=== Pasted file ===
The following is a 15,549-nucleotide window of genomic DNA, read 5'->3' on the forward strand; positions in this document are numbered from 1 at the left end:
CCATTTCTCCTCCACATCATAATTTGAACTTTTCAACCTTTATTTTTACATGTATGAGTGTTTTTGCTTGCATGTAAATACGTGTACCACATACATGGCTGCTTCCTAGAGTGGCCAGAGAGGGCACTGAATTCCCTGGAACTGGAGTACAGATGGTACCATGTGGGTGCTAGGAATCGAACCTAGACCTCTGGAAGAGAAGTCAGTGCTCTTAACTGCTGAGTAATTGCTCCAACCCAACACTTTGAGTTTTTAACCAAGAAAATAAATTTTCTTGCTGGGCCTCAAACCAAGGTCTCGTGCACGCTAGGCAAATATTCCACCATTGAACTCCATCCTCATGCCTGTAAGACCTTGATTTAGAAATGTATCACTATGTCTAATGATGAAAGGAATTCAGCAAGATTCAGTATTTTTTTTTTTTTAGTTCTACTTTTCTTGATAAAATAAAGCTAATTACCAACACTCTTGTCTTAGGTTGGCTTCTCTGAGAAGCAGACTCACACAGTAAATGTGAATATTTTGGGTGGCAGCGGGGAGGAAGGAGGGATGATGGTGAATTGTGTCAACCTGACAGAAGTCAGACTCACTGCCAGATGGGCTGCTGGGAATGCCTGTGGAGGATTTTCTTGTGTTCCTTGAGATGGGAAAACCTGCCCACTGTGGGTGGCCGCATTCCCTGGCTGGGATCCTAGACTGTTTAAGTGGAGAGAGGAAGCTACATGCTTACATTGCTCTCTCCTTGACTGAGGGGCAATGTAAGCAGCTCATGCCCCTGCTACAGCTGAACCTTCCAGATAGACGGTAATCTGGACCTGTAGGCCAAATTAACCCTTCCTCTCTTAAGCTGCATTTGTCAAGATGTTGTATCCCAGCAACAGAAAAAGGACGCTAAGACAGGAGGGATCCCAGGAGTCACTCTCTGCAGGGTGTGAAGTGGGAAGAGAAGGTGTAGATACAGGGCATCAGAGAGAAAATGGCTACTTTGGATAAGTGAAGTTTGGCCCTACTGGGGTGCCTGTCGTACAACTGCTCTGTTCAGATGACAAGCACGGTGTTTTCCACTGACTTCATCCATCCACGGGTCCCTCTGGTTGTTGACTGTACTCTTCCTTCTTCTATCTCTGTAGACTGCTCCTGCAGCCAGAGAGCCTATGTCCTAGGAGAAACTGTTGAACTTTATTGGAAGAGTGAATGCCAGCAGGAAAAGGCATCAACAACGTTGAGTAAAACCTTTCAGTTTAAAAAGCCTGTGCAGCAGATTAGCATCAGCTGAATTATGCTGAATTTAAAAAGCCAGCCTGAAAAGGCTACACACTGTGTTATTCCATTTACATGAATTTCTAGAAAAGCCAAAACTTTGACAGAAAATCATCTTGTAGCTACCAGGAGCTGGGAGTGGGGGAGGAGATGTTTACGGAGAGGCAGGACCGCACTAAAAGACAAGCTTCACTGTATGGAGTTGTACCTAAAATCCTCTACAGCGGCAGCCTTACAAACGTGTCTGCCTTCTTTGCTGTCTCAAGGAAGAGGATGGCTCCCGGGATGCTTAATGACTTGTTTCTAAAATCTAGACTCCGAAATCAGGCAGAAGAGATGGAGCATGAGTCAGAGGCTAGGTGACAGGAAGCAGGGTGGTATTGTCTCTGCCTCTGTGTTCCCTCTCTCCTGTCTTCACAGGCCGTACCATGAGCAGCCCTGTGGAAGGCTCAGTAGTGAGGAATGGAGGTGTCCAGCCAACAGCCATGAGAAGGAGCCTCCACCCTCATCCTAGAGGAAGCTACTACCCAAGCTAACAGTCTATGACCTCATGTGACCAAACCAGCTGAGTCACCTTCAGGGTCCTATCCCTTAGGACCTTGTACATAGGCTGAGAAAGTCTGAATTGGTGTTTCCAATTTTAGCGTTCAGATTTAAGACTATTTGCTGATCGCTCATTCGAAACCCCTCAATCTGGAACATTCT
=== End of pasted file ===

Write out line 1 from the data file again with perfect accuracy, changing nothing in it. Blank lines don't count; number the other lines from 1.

The following is a 15,549-nucleotide window of genomic DNA, read 5'->3' on the forward strand; positions in this document are numbered from 1 at the left end: